Photo: Alex Davies
Over the last few weeks, I have seen a lot of commercials for Cadillac’s XTS, making claims about the ultimate meeting of luxury and technology.So when GM offered me the new sedan for a weekend, I decided it was time to see what all the fuss was about.
It was an awesome three days.
The XTS is powered by a 3.6-liter V6 engine that provides 304 hp. EPA-rated fuel economy is a respectable 17 mpg in the city and 28 mpg on the highway with front-wheel drive; the full-size sedan also comes with all-wheel drive.
The basic XTS starts at $44,075; I drove a fully-loaded Platinum version that runs $60,385.
A Lounge On Wheels
The interior of the XTS is just as comfortable as Cadillac promises. It’s dead quiet; you hear nothing from the engine until the car is going at least 50 mph, and outside noise is well blocked, even in the middle of Manhattan.
The seats can be easily moved for proper support and comfort, and the hand stitching, leather, and wood grain in the Platinum version look great. The front has lots of leg room, the back is spacious, and the trunk is big.
Photo: Alex Davies
CUE and ControlsThe XTS and ATS are the first cars to feature the Cadillac User Experience (CUE), which the car company calls a “breakthrough” for “control and connectivity.” There’s a lot I liked about the system, but it still needs a bit of work.
I was sceptical about the idea of a touchscreen in a car. With physical buttons, you can feel your way around without taking your eyes off the road.
Cadillac promotes safe use of the large screen by disallowing certain functions when the car is in drive. The best way to control the entertainment system is through voice commands, triggered via a button on the steering wheel. I am not a big believer in computers using voice recognition technology; they simply never live up to my expectations.
The CUE system comes close: It did very well when the options were limited, like calling a contact in my phone (connected via Bluetooth) or playing a radio station.
For navigation, it fell apart. The closest it came to guiding me to Bear Mountain State Park was “Fairmont Hotel.” Even a routine Manhattan address took four or five tries to get right. Yelling at it does not help.
Once the address was in there, having the directions projected onto the windshield, alongside the speed of the car and local speed limit, makes a lot of sense, and I prefer it to hearing the commands read by a computer.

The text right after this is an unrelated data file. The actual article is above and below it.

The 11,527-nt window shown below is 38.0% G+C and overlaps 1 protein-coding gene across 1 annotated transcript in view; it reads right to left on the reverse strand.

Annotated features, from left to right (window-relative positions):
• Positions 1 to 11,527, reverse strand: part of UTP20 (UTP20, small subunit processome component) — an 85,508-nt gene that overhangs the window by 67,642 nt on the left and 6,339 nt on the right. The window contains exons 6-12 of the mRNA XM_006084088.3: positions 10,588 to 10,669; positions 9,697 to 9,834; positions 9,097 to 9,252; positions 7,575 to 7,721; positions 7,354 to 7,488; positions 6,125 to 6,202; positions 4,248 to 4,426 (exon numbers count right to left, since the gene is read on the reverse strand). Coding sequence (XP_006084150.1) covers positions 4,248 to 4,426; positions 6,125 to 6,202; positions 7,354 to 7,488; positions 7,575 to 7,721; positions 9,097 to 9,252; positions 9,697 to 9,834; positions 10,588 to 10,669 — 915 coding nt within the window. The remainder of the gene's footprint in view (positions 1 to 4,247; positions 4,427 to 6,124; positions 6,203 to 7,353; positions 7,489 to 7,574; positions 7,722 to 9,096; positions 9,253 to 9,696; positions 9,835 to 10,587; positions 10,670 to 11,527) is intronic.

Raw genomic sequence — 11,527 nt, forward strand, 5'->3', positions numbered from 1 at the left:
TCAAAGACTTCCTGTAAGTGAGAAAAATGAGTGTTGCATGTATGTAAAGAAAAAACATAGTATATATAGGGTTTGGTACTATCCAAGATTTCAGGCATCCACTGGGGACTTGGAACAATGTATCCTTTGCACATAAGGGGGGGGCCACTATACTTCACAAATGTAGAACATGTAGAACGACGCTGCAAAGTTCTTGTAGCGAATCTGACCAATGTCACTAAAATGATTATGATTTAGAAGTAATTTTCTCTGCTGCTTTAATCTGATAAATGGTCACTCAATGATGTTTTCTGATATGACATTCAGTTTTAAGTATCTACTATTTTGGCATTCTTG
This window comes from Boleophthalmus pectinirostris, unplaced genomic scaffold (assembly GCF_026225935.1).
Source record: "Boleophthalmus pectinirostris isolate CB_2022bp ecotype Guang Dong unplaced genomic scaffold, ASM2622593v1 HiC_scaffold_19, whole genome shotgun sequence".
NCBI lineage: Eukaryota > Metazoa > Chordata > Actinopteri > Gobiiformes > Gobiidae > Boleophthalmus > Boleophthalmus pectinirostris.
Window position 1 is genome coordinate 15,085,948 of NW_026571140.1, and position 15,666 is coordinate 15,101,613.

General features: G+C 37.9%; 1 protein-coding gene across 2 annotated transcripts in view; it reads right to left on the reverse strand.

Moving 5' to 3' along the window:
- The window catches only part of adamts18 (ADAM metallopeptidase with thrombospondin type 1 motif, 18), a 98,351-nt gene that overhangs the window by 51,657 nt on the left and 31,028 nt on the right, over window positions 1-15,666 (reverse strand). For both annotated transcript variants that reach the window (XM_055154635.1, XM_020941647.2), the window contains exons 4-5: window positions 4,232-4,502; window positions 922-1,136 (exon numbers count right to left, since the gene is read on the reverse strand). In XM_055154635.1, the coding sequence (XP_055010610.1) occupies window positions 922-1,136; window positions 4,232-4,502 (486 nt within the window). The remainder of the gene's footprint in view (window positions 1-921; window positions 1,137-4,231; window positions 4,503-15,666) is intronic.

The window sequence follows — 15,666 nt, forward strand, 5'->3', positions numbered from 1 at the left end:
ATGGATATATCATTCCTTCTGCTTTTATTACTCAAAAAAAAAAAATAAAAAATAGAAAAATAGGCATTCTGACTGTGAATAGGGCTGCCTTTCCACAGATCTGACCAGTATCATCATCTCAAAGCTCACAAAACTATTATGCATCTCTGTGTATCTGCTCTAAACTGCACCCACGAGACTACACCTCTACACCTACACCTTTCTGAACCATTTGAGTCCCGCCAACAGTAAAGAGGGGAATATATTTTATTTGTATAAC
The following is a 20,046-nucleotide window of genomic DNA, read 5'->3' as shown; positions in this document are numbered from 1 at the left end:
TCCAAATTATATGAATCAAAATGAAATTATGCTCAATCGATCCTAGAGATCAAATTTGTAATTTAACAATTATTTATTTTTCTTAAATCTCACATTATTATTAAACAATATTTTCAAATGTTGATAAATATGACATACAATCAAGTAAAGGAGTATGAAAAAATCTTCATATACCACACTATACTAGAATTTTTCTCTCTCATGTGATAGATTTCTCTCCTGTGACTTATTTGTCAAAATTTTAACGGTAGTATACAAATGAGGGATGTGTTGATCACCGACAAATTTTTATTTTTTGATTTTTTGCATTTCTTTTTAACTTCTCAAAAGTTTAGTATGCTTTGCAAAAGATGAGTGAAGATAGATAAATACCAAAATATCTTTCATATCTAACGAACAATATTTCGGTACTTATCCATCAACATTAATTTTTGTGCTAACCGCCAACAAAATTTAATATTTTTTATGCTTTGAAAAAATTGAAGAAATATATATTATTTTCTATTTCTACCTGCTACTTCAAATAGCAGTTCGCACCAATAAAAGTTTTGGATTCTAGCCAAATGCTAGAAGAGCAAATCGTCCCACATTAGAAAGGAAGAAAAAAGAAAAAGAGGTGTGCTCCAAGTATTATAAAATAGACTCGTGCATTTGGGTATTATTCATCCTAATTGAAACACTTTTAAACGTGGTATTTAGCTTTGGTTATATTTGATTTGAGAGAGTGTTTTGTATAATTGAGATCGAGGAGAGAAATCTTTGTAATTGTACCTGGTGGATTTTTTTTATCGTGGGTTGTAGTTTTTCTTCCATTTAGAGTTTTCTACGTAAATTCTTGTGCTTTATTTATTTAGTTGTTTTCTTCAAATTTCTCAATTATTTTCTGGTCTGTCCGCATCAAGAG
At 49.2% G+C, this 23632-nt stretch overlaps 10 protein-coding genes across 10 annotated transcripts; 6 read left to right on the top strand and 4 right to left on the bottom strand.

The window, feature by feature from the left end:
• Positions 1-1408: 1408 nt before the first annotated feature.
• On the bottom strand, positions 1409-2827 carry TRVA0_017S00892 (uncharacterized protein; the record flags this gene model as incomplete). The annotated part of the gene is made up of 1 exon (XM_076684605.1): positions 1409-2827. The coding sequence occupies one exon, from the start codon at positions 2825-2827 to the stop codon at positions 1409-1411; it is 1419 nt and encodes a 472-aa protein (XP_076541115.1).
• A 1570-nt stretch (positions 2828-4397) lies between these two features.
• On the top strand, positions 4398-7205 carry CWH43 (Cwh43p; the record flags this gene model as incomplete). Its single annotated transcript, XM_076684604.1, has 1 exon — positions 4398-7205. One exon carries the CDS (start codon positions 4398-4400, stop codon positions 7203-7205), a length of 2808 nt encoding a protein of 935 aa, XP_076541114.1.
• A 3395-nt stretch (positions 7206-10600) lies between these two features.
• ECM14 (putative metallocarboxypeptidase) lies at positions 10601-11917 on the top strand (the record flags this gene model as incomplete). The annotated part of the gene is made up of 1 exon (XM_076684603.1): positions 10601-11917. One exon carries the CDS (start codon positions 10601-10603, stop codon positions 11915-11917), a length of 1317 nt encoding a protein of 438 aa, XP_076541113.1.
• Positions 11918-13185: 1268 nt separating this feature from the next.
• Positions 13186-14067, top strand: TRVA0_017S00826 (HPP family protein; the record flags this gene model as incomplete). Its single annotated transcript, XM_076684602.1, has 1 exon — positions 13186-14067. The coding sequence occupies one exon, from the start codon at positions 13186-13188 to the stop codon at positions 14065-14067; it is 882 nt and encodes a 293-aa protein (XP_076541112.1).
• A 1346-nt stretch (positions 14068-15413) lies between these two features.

With AM, FM, and satellite radio, a CD player (hidden in the glove compartment), Bluetooth connectivity, and USB ports to connect other devices, there is no shortage of ways to play music in the XTS. The 14-speaker Bose sound system does a tremendous job of replacing the noise of the road with whatever you want to hear.
Overall, the CUE system works really well. The screen is responsive to even a light touch. It’s logical, easy to navigate, and a step up over any comparable system I’ve seen in other vehicles.
Photo: Alex Davies
How It DrivesThe XTS handles very well, and dominated one turn that has terrified me since I lost control of my high school Ford Escort on it. It accelerates and brakes effortlessly.
There are myriad little safety features that make driving easy: the rear-view camera for backing up, blind spot alerts that flash in the side mirrors, lane departure warnings in the form of a rumbling seat.
With the silent interior, the net effect is that sitting in the XTS is like being in a cocoon. You forget you are driving a car, and it takes a really sharp turn or a sudden stop to remind you. Of course, it is a luxury ride, and that is what luxury means on the road.
Simply put, Cadillac’s XTS is a great car. It provides everything a luxury sedan needs: lots of room, high-tech safety features, top notch handling, and an entertainment system full of bells and whistles.
For those who love driving, the feel of the road and the sound of an engine, this is not the right car. But for drivers who want to ride in total comfort, especially on long trips, the XTS is a good way to go.
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